Resolving the Conundrum - How Audits Can Help You Select the Best Trade Shows

By Marilyn R. Kroner

Determining Return On Investment (ROI) and Return on Objectives (ROO) has become a way of life in the world of trade show and event marketing.  Executive management has demanded better measurement of marketing initiatives, and expects definitive results on specific objectives.  This can be a conundrum for trade show and event marketers, especially when trying to determine whether or not to commit to a trade show where they have never exhibited or to shows where they previously exhibited — always seeking to maximize investment through improved performance. Exhibit managers must rely on solid data when selecting the best trade shows for their companies.

Determining the right shows for your program begins with a thorough understanding of your company’s target audience or audiences.  It is also important to understand your company’s positioning and messaging within those audiences.  Once that work is done, your job is to find the shows that you are confident will provide that target audience.

Gathering Information
Compile as much data as possible about the shows under consideration. 

  • If you have exhibited at a show before, you can simply review the data that you compiled from the year you exhibited. That information will help influence your decision. But it isn’t enough — especially now that many shows are evolving to meet the needs of changing markets, or merging with other shows and altering their direction.
  • Talk to cohorts who have been to the show.  If you have friends in the industry who have gone to some of the shows you are considering, their feedback can be helpful. Remember, your goals might be different from some of the other exhibitors, so keep your objectives top-of-mind when making your final recommendations.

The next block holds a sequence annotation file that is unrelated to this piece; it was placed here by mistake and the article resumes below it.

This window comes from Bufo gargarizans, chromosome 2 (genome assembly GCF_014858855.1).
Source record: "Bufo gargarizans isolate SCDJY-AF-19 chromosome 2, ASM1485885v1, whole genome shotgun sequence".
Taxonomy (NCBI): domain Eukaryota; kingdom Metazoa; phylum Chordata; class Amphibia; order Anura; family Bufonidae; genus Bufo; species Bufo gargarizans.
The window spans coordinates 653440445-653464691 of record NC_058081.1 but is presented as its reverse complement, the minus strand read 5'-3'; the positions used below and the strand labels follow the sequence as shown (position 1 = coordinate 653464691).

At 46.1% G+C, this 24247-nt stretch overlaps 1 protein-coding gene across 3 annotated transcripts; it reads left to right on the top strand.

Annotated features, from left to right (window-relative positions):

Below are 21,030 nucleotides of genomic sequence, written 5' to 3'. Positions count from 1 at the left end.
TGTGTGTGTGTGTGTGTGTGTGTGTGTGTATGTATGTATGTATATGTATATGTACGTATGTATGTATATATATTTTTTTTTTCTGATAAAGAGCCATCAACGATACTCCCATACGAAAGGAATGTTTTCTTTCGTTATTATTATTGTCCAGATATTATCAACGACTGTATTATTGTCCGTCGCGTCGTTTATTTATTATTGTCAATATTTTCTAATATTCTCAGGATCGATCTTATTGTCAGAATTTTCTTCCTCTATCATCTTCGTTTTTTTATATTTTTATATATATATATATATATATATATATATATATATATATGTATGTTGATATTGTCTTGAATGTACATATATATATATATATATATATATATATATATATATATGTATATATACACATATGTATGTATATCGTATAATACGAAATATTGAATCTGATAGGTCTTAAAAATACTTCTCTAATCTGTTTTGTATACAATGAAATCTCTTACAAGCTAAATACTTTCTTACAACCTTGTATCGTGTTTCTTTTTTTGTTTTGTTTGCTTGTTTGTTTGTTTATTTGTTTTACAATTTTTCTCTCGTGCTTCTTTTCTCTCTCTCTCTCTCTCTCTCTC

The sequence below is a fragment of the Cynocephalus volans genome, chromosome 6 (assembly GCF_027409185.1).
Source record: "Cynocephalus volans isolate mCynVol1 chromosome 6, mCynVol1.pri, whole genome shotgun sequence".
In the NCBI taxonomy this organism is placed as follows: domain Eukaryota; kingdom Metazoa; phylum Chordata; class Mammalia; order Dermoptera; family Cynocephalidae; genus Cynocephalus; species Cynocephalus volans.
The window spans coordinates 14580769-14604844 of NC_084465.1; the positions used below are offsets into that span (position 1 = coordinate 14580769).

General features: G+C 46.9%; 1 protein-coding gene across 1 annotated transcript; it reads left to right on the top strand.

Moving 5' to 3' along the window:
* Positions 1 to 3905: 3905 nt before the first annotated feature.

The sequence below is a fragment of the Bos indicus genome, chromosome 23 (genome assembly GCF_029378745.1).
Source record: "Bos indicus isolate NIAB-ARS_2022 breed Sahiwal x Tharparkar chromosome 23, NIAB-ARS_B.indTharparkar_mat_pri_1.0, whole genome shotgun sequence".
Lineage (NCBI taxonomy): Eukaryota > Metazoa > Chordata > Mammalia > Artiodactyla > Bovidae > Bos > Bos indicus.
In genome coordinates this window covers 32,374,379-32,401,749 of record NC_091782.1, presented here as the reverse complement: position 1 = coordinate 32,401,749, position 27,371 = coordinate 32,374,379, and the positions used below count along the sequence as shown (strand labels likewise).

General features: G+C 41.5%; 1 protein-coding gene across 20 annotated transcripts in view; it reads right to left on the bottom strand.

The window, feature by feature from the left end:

• Talk to your vendor partners.  Your exhibit house, PR agency, and advertising agency might have clients who have participated in the shows that you are considering. Listen to the general feedback they received. 
  • What are your competition and distribution partners doing?  What shows are they selecting?  By no means should you simply exhibit at the same shows as your competition or partners.  In fact, you can have great success at shows where none of your competitors or partners exhibit.  Still, knowing what your competition and partners are doing is information you should always have at your fingertips.
  • Study the conference content.  Many shows include conference tracks.  Scrutinize those tracks to see if any of the content matches the interests of your target audience. 
  • Is there an award competition at the show?  If the show is giving awards for your category of product or products, you can leverage a win (or even a finalist honor) from an integrated marketing communications perspective for a long time to come.  You can show the award in your booth at future shows. A press announcement about the award can be released, prompting future articles in trade publications. The award logo can be added to your advertising and web site.  Your product will forever be defined as “award-winning.”  And it ultimately helps your executive management understand the value of trade shows. 

These items are all certainly worth considering when selecting the right shows for your company!